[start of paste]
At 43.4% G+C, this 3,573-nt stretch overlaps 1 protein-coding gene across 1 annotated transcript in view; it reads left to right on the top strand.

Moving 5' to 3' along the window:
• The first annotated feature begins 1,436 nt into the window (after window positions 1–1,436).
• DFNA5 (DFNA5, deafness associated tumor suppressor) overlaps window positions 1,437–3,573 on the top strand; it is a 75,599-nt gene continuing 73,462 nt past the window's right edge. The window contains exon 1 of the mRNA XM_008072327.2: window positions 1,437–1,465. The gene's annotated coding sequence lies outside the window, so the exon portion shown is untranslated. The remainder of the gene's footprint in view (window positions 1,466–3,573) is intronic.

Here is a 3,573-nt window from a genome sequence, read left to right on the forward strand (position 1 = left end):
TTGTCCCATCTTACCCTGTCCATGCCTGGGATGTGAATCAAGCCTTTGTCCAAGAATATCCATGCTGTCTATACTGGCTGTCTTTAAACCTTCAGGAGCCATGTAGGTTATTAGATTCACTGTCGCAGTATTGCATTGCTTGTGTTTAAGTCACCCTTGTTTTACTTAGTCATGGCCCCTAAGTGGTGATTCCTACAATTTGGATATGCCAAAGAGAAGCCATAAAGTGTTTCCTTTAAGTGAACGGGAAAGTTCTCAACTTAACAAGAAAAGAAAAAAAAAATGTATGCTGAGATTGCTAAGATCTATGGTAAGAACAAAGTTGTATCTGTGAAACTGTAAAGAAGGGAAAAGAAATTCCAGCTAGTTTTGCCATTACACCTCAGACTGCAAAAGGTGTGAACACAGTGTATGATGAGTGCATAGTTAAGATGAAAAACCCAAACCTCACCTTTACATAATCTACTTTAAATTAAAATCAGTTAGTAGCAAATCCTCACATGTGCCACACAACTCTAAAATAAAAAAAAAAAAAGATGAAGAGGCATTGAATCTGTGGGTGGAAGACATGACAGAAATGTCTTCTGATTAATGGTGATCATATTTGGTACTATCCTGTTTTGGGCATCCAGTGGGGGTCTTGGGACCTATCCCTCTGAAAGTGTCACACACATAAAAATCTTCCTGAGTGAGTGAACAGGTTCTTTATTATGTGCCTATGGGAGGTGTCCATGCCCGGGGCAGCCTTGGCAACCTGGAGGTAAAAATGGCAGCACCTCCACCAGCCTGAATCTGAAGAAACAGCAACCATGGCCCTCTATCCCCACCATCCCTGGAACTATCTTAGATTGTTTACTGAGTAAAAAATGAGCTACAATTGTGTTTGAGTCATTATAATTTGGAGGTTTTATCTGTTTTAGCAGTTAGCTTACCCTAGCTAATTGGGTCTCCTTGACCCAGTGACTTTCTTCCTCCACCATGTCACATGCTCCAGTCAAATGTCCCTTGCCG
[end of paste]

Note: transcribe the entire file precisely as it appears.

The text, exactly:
At 43.4% G+C, this 3,573-nt stretch overlaps 1 protein-coding gene across 1 annotated transcript in view; it reads left to right on the top strand.

Moving 5' to 3' along the window:
• The first annotated feature begins 1,436 nt into the window (after window positions 1–1,436).
• DFNA5 (DFNA5, deafness associated tumor suppressor) overlaps window positions 1,437–3,573 on the top strand; it is a 75,599-nt gene continuing 73,462 nt past the window's right edge. The window contains exon 1 of the mRNA XM_008072327.2: window positions 1,437–1,465. The gene's annotated coding sequence lies outside the window, so the exon portion shown is untranslated. The remainder of the gene's footprint in view (window positions 1,466–3,573) is intronic.

Here is a 3,573-nt window from a genome sequence, read left to right on the forward strand (position 1 = left end):
TTGTCCCATCTTACCCTGTCCATGCCTGGGATGTGAATCAAGCCTTTGTCCAAGAATATCCATGCTGTCTATACTGGCTGTCTTTAAACCTTCAGGAGCCATGTAGGTTATTAGATTCACTGTCGCAGTATTGCATTGCTTGTGTTTAAGTCACCCTTGTTTTACTTAGTCATGGCCCCTAAGTGGTGATTCCTACAATTTGGATATGCCAAAGAGAAGCCATAAAGTGTTTCCTTTAAGTGAACGGGAAAGTTCTCAACTTAACAAGAAAAGAAAAAAAAAATGTATGCTGAGATTGCTAAGATCTATGGTAAGAACAAAGTTGTATCTGTGAAACTGTAAAGAAGGGAAAAGAAATTCCAGCTAGTTTTGCCATTACACCTCAGACTGCAAAAGGTGTGAACACAGTGTATGATGAGTGCATAGTTAAGATGAAAAACCCAAACCTCACCTTTACATAATCTACTTTAAATTAAAATCAGTTAGTAGCAAATCCTCACATGTGCCACACAACTCTAAAATAAAAAAAAAAAAAGATGAAGAGGCATTGAATCTGTGGGTGGAAGACATGACAGAAATGTCTTCTGATTAATGGTGATCATATTTGGTACTATCCTGTTTTGGGCATCCAGTGGGGGTCTTGGGACCTATCCCTCTGAAAGTGTCACACACATAAAAATCTTCCTGAGTGAGTGAACAGGTTCTTTATTATGTGCCTATGGGAGGTGTCCATGCCCGGGGCAGCCTTGGCAACCTGGAGGTAAAAATGGCAGCACCTCCACCAGCCTGAATCTGAAGAAACAGCAACCATGGCCCTCTATCCCCACCATCCCTGGAACTATCTTAGATTGTTTACTGAGTAAAAAATGAGCTACAATTGTGTTTGAGTCATTATAATTTGGAGGTTTTATCTGTTTTAGCAGTTAGCTTACCCTAGCTAATTGGGTCTCCTTGACCCAGTGACTTTCTTCCTCCACCATGTCACATGCTCCAGTCAAATGTCCCTTGCCG